Using genetic technology to improve understanding of Leber hereditary optic neuropathy (LHON)

Research details

  • Type of funding: PhD Studentship
  • Grant Holder: Dr Monika Winter
  • Institute: Northumbria University
  • Region: North East
  • Start date: October 2024
  • End Date: September 2028
  • Priority: Understanding
  • Eye Category: Inherited retinal
Brief plain language background

Leber hereditary optic neuropathy (LHON) is a rare genetic condition that affects the optic nerve, which sends visual information from the eye to the brain.

Most commonly affecting young adult men, LHON causes a sudden, painless loss of central vision in both eyes. It is caused by faults (mutations) in the genetic code of mitochondria, which are the tiny ‘powerhouses’ of our cells.

What problem/knowledge gap does it help address

There is variation in the effects of LHON – in addition to the sex differences – as some people with the genetic mutation do not ever experience sight loss.

Additional genetic and environmental factors (such as smoking, alcohol and diet) could therefore play a role in triggering LHON, rather than the mitochondrial faults alone.

Aim of the project

To identify the onset of retinal ganglion cell degeneration in LHON patients and how this can be prevented.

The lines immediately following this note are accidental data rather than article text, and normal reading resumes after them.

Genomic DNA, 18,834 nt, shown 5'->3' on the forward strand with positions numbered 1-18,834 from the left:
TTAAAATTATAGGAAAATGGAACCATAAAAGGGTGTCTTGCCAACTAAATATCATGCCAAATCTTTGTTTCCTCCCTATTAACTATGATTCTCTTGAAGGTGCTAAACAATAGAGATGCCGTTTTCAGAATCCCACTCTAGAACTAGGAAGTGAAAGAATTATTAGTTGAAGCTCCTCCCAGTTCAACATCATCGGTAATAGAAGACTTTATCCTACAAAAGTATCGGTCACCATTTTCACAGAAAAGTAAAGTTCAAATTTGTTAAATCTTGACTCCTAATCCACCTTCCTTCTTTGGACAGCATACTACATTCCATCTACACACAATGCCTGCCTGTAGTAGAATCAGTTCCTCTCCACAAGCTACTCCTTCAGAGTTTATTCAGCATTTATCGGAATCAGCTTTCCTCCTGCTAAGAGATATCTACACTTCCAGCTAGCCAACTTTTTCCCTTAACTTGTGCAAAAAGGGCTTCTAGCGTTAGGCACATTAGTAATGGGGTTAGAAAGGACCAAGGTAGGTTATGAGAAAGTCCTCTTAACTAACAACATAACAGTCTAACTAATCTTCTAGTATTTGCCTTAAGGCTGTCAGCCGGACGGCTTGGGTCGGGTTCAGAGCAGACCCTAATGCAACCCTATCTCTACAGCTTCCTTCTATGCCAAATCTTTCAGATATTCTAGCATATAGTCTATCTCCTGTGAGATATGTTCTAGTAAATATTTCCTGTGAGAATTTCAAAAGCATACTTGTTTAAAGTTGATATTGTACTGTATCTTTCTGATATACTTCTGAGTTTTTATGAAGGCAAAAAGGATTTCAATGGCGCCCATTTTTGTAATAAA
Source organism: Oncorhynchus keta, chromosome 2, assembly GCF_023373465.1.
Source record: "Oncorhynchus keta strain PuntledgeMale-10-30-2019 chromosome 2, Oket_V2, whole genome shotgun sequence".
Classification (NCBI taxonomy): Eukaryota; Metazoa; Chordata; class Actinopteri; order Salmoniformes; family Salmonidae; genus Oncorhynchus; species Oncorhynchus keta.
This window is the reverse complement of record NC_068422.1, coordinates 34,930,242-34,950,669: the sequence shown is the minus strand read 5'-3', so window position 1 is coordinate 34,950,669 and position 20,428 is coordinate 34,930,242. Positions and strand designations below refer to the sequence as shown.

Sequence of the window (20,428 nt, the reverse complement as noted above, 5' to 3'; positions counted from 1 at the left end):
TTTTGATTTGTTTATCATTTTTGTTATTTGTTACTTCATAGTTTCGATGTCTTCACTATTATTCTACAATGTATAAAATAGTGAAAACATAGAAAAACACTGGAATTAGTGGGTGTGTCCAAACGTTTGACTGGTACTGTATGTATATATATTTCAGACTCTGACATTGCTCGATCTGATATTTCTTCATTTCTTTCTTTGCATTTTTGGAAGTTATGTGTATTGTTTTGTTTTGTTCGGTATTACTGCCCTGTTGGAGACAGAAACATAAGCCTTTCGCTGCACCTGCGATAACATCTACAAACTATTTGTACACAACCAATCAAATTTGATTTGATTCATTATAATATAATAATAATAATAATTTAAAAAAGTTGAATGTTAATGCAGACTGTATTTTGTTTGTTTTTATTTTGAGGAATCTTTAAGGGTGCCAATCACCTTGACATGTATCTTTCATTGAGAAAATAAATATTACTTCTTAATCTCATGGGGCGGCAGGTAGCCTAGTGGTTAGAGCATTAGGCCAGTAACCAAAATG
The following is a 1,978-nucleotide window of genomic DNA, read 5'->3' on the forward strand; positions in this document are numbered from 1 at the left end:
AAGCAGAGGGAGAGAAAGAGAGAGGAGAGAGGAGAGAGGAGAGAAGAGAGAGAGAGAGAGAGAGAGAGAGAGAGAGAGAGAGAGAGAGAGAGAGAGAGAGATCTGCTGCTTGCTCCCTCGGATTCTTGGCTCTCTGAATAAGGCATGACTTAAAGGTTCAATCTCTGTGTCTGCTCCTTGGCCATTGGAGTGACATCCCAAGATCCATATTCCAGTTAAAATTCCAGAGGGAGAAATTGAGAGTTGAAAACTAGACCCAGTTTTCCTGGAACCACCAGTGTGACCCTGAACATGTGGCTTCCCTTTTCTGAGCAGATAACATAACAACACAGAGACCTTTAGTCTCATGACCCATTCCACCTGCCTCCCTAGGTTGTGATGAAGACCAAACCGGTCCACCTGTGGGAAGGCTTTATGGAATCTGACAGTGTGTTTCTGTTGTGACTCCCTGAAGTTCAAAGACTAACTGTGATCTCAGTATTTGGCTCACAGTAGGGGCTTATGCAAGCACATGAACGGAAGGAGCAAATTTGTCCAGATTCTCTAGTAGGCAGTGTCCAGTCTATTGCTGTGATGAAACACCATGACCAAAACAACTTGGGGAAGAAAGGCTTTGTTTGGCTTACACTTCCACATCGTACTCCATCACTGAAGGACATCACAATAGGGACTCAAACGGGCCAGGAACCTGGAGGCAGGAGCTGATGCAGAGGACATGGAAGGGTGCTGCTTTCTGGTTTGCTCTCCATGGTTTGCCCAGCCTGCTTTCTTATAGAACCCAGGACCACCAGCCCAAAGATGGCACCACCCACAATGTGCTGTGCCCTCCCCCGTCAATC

This award will also contribute to building capacity in inherited retinal research as it will lead to a PhD for an early career researcher.

Key procedures/objectives

The PhD student will:

  1. Develop a suitable experimental model of LHON using stem cells from affected patients and those that have the mutation but show no symptoms.
  2. Use gene editing techniques to identify genetic risk factors in LHON.
  3. Discover genetic targets that show therapeutic potential for the treatment of LHON.
Potential impact on people with sight loss

The outcomes could provide a baseline understanding to be used in the development of effective treatments for LHON. Additionally, identifying genetic risk factors of disease progression could help earlier diagnosis, offering an opportunity for early intervention.